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(Yahoo!) In a rather swift and shocking December surprise, the Dallas Mavericks and Boston Celticsmoved quickly to negotiate and finalize a deal sending Rajon Rondo from Boston to Dallas. The timing of the transaction, pitched a good two months prior to the NBA’s trade deadline, was telling – Rondo is an odd player, and the Mavericks have forever been an intriguing (and winning) experiment under Dallas owner Mark Cuban, a man who mixes equal amounts basketball know-how and a love for tossing himself in front of a television camera.

Cuban put those two loves together on Thursday night in typically busy and visible fashion. He was one of dozens of celebrities that gathered to sing Stephen Colbert’s “Colbert Report” character off into the televised sunset, but prior to the sing-a-long Cuban was furiously working to sign off on the Rondo deal, which sent Jameer Nelson, Jae Crowder, Brandan Wright, and a pair of picks to Boston for the mercurial guard.

ESPN anchor Keith Olbermann, no stranger to the camera himself, noticed as much:

Cuban is not the Mavericks’ head of player personnel; Donnie Nelson has ably held that role for years, but no other NBA owner packs as much analytical and scouting punch as the Mavericks’ el jefe.

It’s true that his team’s franchise cornerstone, the legendary Dirk Nowitzki, was drafted a year and a half prior to Cuban purchasing the team, but Cuban has intelligently tossed himself into the world of basketball analytics while still encouraging his hired basketball men to do their job. It’s a delicate balance and the Mavericks haven’t been championship contenders since the team’s 2011 NBA Finals win, but the franchise has been in the championship mix routinely since 2001, and it’s hard to argue with Cuban’s approach.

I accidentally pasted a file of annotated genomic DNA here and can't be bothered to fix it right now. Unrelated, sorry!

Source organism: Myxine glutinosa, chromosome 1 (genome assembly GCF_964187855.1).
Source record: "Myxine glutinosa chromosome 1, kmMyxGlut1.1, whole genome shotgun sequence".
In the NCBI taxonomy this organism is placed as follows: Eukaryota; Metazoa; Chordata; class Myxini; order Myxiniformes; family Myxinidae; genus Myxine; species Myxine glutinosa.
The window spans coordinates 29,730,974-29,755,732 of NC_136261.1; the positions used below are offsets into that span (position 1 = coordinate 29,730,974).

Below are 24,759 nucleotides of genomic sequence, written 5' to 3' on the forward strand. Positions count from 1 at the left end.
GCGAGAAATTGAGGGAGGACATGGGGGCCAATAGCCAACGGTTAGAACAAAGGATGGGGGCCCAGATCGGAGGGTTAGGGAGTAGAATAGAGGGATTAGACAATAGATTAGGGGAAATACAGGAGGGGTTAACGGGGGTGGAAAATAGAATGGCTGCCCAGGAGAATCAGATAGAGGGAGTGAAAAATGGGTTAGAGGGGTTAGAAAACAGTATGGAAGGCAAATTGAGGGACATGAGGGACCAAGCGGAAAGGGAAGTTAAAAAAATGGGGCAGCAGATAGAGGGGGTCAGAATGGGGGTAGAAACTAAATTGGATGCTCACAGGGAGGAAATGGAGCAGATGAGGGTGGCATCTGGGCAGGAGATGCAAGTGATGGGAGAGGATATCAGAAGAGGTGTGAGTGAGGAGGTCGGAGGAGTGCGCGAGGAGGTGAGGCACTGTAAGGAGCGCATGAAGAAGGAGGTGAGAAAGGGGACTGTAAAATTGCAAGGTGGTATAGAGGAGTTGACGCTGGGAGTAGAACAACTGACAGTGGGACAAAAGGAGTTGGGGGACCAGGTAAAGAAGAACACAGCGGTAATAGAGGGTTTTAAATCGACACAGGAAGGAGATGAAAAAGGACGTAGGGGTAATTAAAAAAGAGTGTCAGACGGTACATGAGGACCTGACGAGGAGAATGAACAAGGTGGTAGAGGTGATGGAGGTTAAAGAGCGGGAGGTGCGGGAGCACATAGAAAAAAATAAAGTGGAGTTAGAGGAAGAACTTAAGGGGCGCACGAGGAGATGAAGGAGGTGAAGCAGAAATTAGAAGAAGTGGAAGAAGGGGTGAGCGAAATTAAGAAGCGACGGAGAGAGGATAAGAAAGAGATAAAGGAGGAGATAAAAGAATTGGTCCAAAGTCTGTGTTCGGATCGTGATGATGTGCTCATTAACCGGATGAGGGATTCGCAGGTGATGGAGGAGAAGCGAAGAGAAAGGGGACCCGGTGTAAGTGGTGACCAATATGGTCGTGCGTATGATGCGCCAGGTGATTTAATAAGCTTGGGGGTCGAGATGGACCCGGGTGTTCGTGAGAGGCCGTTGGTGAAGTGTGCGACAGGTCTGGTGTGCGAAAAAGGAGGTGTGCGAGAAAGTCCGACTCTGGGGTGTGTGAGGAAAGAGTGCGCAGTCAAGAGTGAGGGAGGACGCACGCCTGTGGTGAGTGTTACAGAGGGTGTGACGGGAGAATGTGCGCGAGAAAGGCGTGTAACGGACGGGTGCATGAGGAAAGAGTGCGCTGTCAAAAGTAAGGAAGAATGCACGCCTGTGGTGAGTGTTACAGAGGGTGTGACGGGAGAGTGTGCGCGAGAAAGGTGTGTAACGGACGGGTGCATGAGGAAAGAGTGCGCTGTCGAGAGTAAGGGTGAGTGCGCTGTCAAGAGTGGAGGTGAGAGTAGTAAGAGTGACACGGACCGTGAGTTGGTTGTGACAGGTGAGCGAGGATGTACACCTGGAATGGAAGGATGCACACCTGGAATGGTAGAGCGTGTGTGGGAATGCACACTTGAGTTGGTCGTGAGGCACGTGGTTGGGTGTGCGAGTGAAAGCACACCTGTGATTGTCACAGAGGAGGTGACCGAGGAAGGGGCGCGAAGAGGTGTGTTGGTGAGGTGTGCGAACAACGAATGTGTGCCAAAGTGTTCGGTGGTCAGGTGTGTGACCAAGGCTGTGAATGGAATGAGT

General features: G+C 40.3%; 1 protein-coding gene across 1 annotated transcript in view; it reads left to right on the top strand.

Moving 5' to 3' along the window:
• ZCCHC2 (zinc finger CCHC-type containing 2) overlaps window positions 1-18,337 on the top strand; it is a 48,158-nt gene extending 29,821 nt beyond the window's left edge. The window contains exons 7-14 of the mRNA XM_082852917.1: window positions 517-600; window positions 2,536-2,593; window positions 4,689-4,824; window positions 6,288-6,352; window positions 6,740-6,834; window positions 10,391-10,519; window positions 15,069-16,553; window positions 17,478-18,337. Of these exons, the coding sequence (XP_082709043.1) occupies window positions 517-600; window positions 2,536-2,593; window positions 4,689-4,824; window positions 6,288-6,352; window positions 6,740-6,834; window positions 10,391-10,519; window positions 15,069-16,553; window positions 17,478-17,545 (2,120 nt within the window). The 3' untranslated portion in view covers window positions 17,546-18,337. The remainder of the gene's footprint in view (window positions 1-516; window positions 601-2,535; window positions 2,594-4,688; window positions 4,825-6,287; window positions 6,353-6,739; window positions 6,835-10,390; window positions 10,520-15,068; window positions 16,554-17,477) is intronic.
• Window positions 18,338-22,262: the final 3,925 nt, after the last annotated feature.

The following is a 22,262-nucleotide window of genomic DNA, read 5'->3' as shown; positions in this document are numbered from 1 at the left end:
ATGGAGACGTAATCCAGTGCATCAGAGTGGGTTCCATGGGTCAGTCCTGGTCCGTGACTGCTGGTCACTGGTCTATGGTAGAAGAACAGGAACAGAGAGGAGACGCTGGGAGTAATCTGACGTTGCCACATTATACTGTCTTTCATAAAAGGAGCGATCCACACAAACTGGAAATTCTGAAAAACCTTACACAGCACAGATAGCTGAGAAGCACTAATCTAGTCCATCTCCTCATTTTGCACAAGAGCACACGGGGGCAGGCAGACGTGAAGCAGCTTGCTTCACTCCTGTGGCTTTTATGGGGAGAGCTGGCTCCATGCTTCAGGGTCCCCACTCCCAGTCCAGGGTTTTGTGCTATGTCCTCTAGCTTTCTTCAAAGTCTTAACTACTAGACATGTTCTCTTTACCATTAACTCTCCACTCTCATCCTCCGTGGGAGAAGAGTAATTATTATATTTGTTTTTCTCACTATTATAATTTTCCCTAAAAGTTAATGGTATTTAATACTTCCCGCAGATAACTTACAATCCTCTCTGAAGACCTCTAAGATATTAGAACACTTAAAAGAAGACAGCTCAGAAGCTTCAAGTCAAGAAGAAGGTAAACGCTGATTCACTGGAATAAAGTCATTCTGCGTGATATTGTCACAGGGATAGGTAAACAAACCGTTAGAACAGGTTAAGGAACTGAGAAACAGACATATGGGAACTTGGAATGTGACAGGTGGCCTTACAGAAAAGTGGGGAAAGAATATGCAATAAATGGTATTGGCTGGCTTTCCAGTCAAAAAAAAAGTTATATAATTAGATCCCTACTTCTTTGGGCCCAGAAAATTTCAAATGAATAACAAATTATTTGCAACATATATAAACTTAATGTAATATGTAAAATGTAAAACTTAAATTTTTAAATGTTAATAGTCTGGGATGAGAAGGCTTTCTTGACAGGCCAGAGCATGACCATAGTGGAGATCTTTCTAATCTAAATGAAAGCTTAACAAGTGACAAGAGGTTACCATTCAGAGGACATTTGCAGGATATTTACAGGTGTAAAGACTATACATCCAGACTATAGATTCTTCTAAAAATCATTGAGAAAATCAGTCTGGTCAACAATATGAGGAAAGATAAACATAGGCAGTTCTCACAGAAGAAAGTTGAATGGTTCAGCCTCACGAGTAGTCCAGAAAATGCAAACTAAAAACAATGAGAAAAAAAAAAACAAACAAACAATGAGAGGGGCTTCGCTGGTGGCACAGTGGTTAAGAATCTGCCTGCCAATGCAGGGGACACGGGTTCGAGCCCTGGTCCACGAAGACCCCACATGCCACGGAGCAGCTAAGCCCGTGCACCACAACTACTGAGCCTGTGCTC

The ability to work through salary structures, possible promises on contract extensions, and noise from all manner of scouts, coaches and Mavericks employees in real time on one smartphone also helps. This is an entirely different era than the one that, say, Boston general manager Danny Ainge was working in when he was dealt from Boston to Sacramento for Joe Kleine and Ed Pinckney 25 years ago.

The Mavericks are taking a calculated risk with Rondo. The team boasts the league’s best offense by miles, and even the brainiest of NBA analytics swabbers can’t agree on whether Rondo works as some underrated basketball boffin, or a destructive me-first element that values gaudy assist totals over a seamlessly churning five-man offense. Wright and Nelson were having fabulous years for the Mavericks, but their presence won’t be badly missed on this deep outfit, and the picks sent to Boston (likely a 2016 first rounder after restrictions are minded, alongside a second-round selection) won’t likely tip the scales for this win-now outfit.

It’s a fascinating deal, true to Dallas’ team name. To watch it all go down in real time in the green room of a tiny New York City soundstage, even for someone as experienced as Keith Olbermann, must have been equally as fascinating.

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